KFAR is a commercial radio station programming news/talk in Fairbanks, Alaska, United States, broadcasting on 660 AM. Founded in 1939 by industrialist Austin E. Lathrop, KFAR is the oldest radio station in Fairbanks and one of the oldest in Alaska. KFAR airs Fox News Radio throughout the day and carries national radio programs through Compass Media Networks, Genesis Communications Network, Premiere Networks and Westwood One, among others. The station previously held longtime affiliations with the ABC Radio Network, Mutual Broadcasting System and the previous incarnation of Westwood One.
|Broadcast area||Alaska Interior area|
|Branding||KFAR 660 AM|
|Slogan||Heartbeat of Alaska, Home of Fox News in Fairbanks, Local Talk Radio|
|Translator(s)||K248DK (97.5 MHz, Fairbanks)|
|First air date||October 30, 1939|
|Callsign meaning||Key For Alaska's Riches|
|Owner||Rob Ingstad |
(Rob Ingstad Licenses, LLC)
|Sister stations||KCBF, KTDZ, KWDD, KWLF, KXLR|
Since adopting the news/talk format during the 1980s, KFAR has had a long-standing commitment to airing locally produced talk radio programming; the station turned down The Rush Limbaugh Show when it was originally offered in favor of local programming. KFAR is currently the only news/talk station in Fairbanks to produce local call-in talk shows. Their primary competitor, KFBX, airs locally produced news and public affairs programming (on weekday morning drive and midday, and on Sunday morning, respectively), but no local talk shows. To drive home this distinction, KFAR makes heavy use of the slogan Local Talk Radio. Problem Corner (which has aired on the station since 1961), patriots lament show and The Michael Dukes Show comprise a total of 4 hours of airtime each weekday. KFAR has also aired a succession of local talk shows on Saturday mornings.
KFAR was founded in 1939 by Austin E. Lathrop. The station marked his entry into broadcasting, as Lathrop continued to diversify and expand his business empire throughout the Alaska Territory. Lathrop hired engineer Stanton Bennett to build the station. Bennett, in turn, recommended that Lathrop hire a young engineer he worked with in Oregon named Augie Hiebert, who would later become influential in starting Lathrop's second radio station, KENI.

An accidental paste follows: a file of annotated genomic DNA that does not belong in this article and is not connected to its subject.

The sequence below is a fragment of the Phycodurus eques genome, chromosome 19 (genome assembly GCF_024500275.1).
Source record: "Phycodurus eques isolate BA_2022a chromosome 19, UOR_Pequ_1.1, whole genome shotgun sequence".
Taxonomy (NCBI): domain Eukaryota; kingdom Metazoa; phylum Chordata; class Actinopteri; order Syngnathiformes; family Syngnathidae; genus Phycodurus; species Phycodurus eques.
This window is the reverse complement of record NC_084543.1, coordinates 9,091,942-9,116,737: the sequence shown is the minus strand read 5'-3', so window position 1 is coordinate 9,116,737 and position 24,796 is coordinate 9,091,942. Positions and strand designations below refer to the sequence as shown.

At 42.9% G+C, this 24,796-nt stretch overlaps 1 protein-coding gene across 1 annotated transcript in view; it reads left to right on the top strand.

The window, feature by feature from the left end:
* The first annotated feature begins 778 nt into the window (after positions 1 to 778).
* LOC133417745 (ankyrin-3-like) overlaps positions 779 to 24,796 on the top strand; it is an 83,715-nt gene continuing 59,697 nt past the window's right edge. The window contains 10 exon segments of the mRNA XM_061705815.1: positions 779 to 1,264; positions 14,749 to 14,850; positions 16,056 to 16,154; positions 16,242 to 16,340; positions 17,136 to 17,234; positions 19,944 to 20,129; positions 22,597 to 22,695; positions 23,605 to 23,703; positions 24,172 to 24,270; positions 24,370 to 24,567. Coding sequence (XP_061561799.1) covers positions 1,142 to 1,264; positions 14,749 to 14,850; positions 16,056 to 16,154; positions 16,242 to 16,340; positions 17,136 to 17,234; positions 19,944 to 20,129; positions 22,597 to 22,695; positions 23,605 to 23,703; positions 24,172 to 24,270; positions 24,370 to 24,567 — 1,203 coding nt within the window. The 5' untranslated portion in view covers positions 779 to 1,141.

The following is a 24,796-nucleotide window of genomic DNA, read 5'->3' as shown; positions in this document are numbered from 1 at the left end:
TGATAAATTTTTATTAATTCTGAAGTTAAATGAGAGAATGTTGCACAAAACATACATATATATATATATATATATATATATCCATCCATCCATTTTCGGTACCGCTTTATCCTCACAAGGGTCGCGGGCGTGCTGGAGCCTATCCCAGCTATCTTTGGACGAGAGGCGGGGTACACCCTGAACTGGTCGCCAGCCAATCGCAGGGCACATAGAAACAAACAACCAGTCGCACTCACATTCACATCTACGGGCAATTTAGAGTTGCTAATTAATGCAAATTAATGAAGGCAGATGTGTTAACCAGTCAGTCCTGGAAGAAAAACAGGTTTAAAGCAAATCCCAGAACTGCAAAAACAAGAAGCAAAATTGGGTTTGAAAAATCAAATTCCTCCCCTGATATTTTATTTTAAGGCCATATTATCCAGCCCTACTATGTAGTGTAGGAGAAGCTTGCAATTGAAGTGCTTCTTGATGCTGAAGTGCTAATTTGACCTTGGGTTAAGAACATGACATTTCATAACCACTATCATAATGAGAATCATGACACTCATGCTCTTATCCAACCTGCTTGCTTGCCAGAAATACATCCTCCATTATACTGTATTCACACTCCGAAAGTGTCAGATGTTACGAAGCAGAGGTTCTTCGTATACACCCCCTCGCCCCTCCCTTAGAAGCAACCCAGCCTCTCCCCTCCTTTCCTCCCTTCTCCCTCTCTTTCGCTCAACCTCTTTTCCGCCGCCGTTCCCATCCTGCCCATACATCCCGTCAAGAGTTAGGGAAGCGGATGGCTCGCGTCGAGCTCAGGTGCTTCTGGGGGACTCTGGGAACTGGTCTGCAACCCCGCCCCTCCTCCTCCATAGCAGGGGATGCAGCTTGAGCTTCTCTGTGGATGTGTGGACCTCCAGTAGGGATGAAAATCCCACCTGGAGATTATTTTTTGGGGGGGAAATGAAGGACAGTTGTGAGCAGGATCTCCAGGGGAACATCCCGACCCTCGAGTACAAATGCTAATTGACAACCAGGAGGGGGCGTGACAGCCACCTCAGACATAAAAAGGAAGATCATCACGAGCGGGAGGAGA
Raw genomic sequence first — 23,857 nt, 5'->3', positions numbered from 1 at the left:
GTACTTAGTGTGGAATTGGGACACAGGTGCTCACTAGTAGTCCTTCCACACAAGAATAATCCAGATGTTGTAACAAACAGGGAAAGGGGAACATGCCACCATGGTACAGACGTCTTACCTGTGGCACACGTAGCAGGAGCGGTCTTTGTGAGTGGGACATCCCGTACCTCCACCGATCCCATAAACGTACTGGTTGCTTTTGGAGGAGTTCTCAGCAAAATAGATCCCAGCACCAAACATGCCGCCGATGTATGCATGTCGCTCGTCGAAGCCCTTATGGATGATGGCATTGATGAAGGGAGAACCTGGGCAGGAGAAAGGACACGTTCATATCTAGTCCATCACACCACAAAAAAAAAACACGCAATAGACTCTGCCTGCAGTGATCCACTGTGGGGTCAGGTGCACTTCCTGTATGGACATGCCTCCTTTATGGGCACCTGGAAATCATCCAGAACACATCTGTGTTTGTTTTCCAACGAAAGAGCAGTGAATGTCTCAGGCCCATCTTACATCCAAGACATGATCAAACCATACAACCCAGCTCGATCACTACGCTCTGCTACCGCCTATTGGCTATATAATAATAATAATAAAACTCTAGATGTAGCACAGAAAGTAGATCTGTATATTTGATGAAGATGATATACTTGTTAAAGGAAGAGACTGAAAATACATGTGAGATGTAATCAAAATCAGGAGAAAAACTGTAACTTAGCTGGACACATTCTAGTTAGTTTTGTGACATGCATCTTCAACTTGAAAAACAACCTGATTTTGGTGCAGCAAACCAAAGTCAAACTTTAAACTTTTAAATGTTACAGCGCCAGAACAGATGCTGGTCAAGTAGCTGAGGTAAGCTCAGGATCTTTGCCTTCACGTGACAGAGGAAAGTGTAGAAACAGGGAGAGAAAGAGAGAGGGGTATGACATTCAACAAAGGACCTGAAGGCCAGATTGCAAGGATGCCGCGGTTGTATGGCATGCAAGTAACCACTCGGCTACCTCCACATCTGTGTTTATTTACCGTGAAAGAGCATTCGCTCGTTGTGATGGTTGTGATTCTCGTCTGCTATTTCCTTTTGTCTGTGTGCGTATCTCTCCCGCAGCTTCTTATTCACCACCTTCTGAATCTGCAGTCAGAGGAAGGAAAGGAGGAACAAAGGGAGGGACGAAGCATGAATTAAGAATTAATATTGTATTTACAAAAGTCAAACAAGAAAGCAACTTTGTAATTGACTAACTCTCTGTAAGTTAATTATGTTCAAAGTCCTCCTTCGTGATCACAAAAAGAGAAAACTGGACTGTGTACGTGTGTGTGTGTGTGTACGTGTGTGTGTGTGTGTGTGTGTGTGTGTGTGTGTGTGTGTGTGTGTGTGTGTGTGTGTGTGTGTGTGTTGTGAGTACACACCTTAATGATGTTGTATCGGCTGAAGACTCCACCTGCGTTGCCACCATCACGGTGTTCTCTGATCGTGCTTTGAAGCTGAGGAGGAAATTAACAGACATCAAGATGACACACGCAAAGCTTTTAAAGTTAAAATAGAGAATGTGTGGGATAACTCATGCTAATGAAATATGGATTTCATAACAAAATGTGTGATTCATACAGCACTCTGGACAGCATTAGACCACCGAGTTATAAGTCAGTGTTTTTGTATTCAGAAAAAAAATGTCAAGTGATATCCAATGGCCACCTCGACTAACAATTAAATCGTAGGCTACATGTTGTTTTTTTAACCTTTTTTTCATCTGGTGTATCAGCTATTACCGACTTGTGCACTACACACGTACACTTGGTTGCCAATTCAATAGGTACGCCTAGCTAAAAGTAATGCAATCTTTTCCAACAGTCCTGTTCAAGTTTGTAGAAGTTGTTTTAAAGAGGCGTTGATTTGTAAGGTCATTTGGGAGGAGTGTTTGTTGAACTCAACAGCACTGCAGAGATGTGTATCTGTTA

For most of the station's early existence, its studio was in the Lathrop Building in downtown Fairbanks. The station shared space in the building with other Lathrop enterprises, such as the Fairbanks Daily News-Miner. Its transmitter was on Farmers Loop Road, northeast of the University of Alaska, on a tract of land owned by Lathrop (around which the Fairbanks Golf and Country Club was later built). On the radio dial, it was originally on 610 kHz and moved to 660 kHz in 1956.
Following Lathrop's death in 1950, his numerous businesses continued to be run by his business associates under the corporate umbrella of The Lathrop Company, with the radio stations under subsidiary Midnight Sun Broadcasting Company. One of those associates, Alvin O. "Al" Bramstedt, purchased the Lathrop broadcasting holdings in 1960. Changing the name slightly to Midnight Sun Broadcasters, Bramstedt and his company operated the station throughout the 1960s and 1970s. Midnight Sun also operated sister station KFAR television on channel 2, with much cooperation and intermingling of on-air personnel evident.
Bramstedt retired and sold off his holdings in the early 1980s. The partnership of Bill Walley, Edward A. Merdes and Louis Frank Delong, doing business as Borealis Broadcasters, purchased the station. They would also launch KWLF during this time period.
The station was later owned by New Northwest Broadcasters, which purchased Borealis. It is currently owned by Rob Ingstad, through licensee Rob Ingstad Licenses, LLC, and goes by the branding of The Radio Station. Perry Walley, the company's general manager, is the son of Bill Walley and grew up around the station, as did his brother Terry, who is the general manager of rival broadcaster Tanana Valley Television.